Parsley can reduce inflammation and aid digestion, while mint is antibacterial, antifungal and antiviral to help prevent bacteria growing in your dog’s mouth.

Doggie S’mores

  • Dog biscuits
  • 1 cup of carob chips or 1 tablespoon of carob powder
  • 1 cup of plain or Greek yoghurt

Put carob chips in a bowl and melt over boiled water. Once melted, mix with the yogurt. For carob powder, mix it directly into the yogurt. Dip the top of the dog biscuit into the mixture, then place another biscuit on top to create a sandwich. Line a tray with as many s’mores as you want, then freeze.

Since chocolate is toxic for dogs, regular s’mores aren’t an option, but carob has a similar taste and texture to chocolate, and also contains healthy nutrients to help flush toxins from your dog’s body.

Bark + Boarding Ice Cream

  • Equal parts plain yogurt
  • Peanut butter, pumpkin puree or chicken stock

Blend ingredients together. Pour into ice trays, then freeze until solid. Here at Bark + Boarding, our doggie-friendly ice cream is always a hit! Using the pumpkin puree has the added benefit of aiding your dog’s digestive health. If you go with peanut butter, make sure you get a naturally sweetened brand without Xylitol.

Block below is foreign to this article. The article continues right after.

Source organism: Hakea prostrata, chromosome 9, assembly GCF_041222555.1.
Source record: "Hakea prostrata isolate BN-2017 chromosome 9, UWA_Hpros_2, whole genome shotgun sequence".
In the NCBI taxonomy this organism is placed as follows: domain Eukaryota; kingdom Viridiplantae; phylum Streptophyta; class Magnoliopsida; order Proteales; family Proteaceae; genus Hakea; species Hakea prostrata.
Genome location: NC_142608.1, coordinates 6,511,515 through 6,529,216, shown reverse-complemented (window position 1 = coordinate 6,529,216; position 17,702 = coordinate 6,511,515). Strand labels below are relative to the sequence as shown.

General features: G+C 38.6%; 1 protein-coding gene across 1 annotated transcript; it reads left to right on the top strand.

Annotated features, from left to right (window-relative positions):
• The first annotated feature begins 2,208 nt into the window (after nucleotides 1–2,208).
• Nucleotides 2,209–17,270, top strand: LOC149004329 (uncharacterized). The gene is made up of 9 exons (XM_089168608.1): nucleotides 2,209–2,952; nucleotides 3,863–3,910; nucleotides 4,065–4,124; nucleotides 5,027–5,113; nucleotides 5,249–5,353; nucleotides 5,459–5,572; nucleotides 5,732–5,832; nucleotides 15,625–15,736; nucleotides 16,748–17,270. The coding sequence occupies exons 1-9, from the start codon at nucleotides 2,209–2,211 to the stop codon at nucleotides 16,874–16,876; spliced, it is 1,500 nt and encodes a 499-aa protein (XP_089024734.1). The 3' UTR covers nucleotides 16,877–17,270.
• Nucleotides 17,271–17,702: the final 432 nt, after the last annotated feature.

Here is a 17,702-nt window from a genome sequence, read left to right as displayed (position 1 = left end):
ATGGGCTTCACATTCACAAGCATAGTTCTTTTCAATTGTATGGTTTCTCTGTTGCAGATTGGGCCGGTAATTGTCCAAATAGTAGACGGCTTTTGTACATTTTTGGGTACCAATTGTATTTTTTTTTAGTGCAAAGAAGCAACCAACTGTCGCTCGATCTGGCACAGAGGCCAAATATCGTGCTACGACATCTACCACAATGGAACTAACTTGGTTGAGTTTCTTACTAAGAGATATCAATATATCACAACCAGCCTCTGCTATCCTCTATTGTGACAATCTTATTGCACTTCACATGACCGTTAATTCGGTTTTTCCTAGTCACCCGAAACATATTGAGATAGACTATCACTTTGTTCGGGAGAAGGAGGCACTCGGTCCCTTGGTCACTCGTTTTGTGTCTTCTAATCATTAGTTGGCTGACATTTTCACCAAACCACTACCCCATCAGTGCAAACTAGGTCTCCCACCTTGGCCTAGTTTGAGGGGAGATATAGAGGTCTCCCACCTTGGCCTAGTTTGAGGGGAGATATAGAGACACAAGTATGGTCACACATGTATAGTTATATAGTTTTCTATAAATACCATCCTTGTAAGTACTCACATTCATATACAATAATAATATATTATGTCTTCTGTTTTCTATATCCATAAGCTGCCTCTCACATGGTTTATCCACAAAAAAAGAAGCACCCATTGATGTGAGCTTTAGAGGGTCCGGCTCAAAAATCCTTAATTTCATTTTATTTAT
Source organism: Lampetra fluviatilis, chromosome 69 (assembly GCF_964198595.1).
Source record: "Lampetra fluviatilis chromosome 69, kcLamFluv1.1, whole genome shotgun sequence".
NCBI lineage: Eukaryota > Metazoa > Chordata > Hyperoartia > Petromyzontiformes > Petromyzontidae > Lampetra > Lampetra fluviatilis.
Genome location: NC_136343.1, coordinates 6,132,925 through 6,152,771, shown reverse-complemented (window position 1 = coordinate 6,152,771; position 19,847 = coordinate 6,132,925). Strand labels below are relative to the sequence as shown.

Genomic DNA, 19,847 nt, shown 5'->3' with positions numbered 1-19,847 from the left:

Tennis Ball Surprise

Combine two of your dog’s favorite things: tennis balls and treats! Carefully cut a slit into a tennis ball, revealing the hollow center. Fill it with treats, then give it a toss. This is sure to liven up any game of fetch, and will also give your active dog something to keep busy as they snuff out the treats.

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Morning Notes

Kaine Event at Federico’sUpdated at 8:55 a.m. — “On Monday, May 13, U.S. Senator Tim Kaine will hold a roundtable in Arlington with fair housing advocates to discuss the work ahead to ensure equal access to housing for all Americans and address discrimination that LGBTQ Americans continue to face as they search for homes.” The event is now being held at 9 a.m. at Federico’s Ristorante Italiano (519 23rd Street S.) in Crystal City, per an updated media advisory.

Amazon Hiring for Alexa Job in Arlington — Among other open job positions for Amazon’s HQ2 in Arlington, the company is now hiring a “Principal Product Manager” for its Alexa Experience team. [Amazon]

Puppy Recovering from Pike Crash — “Earlier this week Yoda ran into oncoming traffic after escaping his leash. I ran after him in attempt to save him, which resulted in both of us getting hit by a car. I am okay but Yoda was not so lucky. He has two major fractures in his back leg which lead him into surgery. He is resting but having a difficult time.” [GoFundMe]